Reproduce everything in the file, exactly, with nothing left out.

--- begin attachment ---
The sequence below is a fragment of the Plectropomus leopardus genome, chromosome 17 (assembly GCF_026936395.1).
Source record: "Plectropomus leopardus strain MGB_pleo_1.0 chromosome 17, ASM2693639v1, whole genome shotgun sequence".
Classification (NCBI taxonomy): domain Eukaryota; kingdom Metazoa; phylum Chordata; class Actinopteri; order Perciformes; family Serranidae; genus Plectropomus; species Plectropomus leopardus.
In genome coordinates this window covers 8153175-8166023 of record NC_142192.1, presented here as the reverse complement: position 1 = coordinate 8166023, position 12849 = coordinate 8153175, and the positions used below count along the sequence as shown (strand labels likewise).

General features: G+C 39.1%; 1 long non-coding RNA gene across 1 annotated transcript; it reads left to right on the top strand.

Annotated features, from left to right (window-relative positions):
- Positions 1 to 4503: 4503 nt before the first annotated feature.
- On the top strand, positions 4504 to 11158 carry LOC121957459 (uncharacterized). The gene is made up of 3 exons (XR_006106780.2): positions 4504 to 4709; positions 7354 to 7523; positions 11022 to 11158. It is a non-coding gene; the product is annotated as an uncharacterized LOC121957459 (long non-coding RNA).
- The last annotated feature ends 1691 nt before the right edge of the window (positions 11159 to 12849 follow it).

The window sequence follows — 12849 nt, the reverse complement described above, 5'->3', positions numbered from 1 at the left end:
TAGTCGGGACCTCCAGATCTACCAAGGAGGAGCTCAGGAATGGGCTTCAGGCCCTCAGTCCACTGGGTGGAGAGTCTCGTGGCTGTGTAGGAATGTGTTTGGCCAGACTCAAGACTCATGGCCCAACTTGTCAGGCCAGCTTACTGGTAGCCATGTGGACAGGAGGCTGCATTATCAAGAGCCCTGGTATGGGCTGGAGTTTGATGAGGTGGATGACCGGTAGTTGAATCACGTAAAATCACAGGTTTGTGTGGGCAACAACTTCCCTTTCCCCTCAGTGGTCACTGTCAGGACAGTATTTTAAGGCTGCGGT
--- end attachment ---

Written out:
The sequence below is a fragment of the Plectropomus leopardus genome, chromosome 17 (assembly GCF_026936395.1).
Source record: "Plectropomus leopardus strain MGB_pleo_1.0 chromosome 17, ASM2693639v1, whole genome shotgun sequence".
Classification (NCBI taxonomy): domain Eukaryota; kingdom Metazoa; phylum Chordata; class Actinopteri; order Perciformes; family Serranidae; genus Plectropomus; species Plectropomus leopardus.
In genome coordinates this window covers 8153175-8166023 of record NC_142192.1, presented here as the reverse complement: position 1 = coordinate 8166023, position 12849 = coordinate 8153175, and the positions used below count along the sequence as shown (strand labels likewise).

General features: G+C 39.1%; 1 long non-coding RNA gene across 1 annotated transcript; it reads left to right on the top strand.

Annotated features, from left to right (window-relative positions):
- Positions 1 to 4503: 4503 nt before the first annotated feature.
- On the top strand, positions 4504 to 11158 carry LOC121957459 (uncharacterized). The gene is made up of 3 exons (XR_006106780.2): positions 4504 to 4709; positions 7354 to 7523; positions 11022 to 11158. It is a non-coding gene; the product is annotated as an uncharacterized LOC121957459 (long non-coding RNA).
- The last annotated feature ends 1691 nt before the right edge of the window (positions 11159 to 12849 follow it).

The window sequence follows — 12849 nt, the reverse complement described above, 5'->3', positions numbered from 1 at the left end:
TAGTCGGGACCTCCAGATCTACCAAGGAGGAGCTCAGGAATGGGCTTCAGGCCCTCAGTCCACTGGGTGGAGAGTCTCGTGGCTGTGTAGGAATGTGTTTGGCCAGACTCAAGACTCATGGCCCAACTTGTCAGGCCAGCTTACTGGTAGCCATGTGGACAGGAGGCTGCATTATCAAGAGCCCTGGTATGGGCTGGAGTTTGATGAGGTGGATGACCGGTAGTTGAATCACGTAAAATCACAGGTTTGTGTGGGCAACAACTTCCCTTTCCCCTCAGTGGTCACTGTCAGGACAGTATTTTAAGGCTGCGGT